It took over a week to recover from six days of being feted like a homecoming queen in Manila, but here’s what those last days were like.
The good folks at National Book Store offered a day’s respite from the Philippine Literary Festival, then moved on to a full schedule of interviews on Tuesday.
The media blitz began with a 7:30 a.m. call time for the CNN Philippines live interview.
The news show’s producer handed me the teleprompter text that the CNN’s anchor would read to open our interview and asked me to check for factual errors. Habit kicked in and I corrected typos and grammar as well.
It was a short interview and I did my best to reply to CNN Philippines host Claudine Trillo’s questions with sound bite worthy answers.
Ann Patchett wrote once that she could tell the interviewer hadn’t read her novel when that person insisted on talking only about the book cover design. CNN Philippines’ coanchor was charmingly up-front about it. Just before we went live, she mentioned that a mutual friend had been trying to get her to read The Mango Bride for years.
Perhaps after our chat, she finally will.
The Mornings at ANC interview at ABS CBN’s studies felt much more like a relaxed conversation with a whip smart friend. Guesting on this morning show was in a sense coming full circle because I had met he show’s cohost Paolo Abrera decades ago. when he was just a boy. His mother, then Creative Director Emily Abrera, gave me my first writing job as a junior copywriter at McCann Erickson Ad Agency. Emily was an advertising legend, a force of nature and my first writing mentor: the strong, confident and accomplished writer I aspired to become.
I had met her cool, laid-back husband Caloy Abrera at several company events, and like everyone who knew and loved him, was shocked by his sudden tragic death. I replicated his passing in a scene in The Mango Bride, and hoped that Emily would see it as a literary memorial to her beloved husband. Fortunately, she did.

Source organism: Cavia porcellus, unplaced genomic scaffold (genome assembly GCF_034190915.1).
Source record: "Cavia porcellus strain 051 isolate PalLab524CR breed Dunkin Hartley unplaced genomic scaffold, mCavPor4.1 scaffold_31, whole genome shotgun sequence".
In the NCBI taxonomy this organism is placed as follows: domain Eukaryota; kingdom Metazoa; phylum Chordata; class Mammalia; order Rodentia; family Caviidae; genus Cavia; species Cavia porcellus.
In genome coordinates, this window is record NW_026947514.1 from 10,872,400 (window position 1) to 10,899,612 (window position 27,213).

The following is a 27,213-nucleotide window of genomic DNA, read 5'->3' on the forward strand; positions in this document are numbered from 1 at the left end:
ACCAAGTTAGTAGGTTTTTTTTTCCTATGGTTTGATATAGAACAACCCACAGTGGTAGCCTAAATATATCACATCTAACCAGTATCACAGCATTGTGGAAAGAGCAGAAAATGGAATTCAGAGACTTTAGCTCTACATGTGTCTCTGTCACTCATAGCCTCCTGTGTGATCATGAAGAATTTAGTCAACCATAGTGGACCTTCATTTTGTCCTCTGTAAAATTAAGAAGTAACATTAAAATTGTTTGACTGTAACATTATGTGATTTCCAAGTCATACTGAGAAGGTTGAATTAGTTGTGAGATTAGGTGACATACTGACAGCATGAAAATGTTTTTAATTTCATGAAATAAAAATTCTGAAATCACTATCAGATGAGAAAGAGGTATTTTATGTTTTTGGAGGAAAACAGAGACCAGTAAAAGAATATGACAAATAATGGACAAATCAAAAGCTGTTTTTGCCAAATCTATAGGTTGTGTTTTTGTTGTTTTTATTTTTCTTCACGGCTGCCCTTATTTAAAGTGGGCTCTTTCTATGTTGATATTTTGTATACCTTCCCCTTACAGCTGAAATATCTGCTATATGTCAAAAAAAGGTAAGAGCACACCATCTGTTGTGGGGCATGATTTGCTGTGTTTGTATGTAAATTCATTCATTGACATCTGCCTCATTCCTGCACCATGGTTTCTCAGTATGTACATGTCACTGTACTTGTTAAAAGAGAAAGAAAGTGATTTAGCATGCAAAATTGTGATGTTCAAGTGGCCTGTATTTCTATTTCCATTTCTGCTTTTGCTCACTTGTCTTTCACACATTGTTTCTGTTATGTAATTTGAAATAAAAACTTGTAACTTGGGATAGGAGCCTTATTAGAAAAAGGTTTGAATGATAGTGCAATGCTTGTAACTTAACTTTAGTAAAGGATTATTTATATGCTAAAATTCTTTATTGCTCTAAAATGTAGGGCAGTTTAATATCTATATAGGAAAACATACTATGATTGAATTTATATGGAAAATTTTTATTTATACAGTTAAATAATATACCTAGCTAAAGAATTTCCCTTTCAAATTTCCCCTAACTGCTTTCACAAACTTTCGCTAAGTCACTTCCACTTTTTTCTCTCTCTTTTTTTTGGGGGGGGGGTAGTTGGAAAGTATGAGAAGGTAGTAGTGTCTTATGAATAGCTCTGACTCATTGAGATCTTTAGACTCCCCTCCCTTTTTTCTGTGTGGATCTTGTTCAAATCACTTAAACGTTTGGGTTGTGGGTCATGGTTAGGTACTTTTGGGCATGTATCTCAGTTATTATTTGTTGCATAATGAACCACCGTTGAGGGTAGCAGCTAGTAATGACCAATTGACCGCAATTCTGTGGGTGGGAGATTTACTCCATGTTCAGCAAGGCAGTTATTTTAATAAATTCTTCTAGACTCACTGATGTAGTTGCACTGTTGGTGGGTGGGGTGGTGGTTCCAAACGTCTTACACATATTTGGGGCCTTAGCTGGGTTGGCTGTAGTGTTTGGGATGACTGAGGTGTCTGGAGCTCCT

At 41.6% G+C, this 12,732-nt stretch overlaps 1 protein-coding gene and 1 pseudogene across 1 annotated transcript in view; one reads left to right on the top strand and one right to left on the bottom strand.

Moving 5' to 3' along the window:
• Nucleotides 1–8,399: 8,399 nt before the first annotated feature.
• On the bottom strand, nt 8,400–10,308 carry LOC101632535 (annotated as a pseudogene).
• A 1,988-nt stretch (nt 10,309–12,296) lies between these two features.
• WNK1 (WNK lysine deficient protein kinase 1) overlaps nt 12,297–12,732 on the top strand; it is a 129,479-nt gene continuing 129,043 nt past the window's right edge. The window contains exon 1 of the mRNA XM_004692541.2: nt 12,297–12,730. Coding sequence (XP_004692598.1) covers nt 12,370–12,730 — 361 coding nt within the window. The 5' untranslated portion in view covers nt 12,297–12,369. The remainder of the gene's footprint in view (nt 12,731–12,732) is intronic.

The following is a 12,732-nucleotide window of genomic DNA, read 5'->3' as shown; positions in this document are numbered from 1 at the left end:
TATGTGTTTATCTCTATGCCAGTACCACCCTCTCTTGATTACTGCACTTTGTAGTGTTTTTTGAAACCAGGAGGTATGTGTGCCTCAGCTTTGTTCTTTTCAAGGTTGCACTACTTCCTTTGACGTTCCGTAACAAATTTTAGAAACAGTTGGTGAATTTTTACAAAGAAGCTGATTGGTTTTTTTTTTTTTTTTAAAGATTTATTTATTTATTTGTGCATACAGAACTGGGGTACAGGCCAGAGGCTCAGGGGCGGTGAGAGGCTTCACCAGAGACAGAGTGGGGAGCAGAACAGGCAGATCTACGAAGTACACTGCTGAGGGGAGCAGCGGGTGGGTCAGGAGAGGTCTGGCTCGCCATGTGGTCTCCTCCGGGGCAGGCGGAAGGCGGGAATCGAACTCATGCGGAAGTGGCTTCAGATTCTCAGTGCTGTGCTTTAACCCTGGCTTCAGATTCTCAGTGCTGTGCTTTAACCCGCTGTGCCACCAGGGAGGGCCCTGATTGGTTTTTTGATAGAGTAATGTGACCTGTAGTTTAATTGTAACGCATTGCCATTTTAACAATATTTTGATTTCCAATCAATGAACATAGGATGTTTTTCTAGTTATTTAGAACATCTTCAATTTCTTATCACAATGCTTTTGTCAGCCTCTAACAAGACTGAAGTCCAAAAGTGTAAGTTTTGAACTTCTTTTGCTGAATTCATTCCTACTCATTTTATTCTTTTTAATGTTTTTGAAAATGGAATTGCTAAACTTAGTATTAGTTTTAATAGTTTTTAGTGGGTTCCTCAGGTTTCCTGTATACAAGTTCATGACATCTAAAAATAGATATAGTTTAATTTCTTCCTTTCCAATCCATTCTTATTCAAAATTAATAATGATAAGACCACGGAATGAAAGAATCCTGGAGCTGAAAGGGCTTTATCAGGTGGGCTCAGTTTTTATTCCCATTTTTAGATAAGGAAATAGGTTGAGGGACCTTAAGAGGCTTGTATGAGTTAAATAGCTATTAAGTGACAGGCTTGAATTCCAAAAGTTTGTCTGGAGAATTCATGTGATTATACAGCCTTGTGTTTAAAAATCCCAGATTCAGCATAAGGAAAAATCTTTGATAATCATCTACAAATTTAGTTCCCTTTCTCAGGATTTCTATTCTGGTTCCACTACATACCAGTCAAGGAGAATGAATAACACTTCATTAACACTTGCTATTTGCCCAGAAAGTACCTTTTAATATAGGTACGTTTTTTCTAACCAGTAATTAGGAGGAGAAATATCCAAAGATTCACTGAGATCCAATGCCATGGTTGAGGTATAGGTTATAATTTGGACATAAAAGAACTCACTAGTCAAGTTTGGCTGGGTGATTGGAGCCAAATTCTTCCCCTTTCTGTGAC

Watching their tall, handsome son Paolo breeze through his segment just before our interview brought back memories of company picnics and all those happy, hectic days at the agency. No one edits their work more ruthlessly than a copywriter, and I will always be grateful for having learned that skill under Emily’s guidance.
For our segment, I was pleasantly surprised and delighted by host Ai de la Cruz’s probing, intelligent questions.
Over the course of a half hour, we managed to discuss what I’ve come to consider the novel’s main talking points: domestic violence, mail order brides, the Filipino diaspora and the challenges immigrants face in their adopted country.
Manila traffic has always been unforgiving and has worsened in the two years since my last visit. After the two morning TV shows at one end of the metropolis, it took us nearly two hours to travel 10 miles back to Raffles Makati for the second half of Media Day. A combination of over zealous central air-conditioning and non-stop talking had given me a seriously hoarse voice, but I was determined to soldier on. It was the least I could do to thank my gracious hosts for such a wonderful week.
After a quick break for lunch, the slew of interviews with print media journalists and photo shoots ensued.
Midway through the afternoon, energy was fading and I needed a little boost. For the throat I took salabat (ginger tea) for the throat. But for motivation, I needed Mother’s Little Helper:
Which was followed most appropriately by a mom-journalist with her little girl in tow!
The day ended with a delightful photo op with Raffles Makati Director of Communications, Monique Today who is as gracious and gorgeous as this hotel.
Finally, JB Roperos, who’d herded me through all those interviews took a video of his own for National Book Store:
The articles from that day are still coming out and I’ve attached a link to the second one. When the journalist described me as “dignified” I think it was kind euphemism for “tired.” You can read the interview at the link below: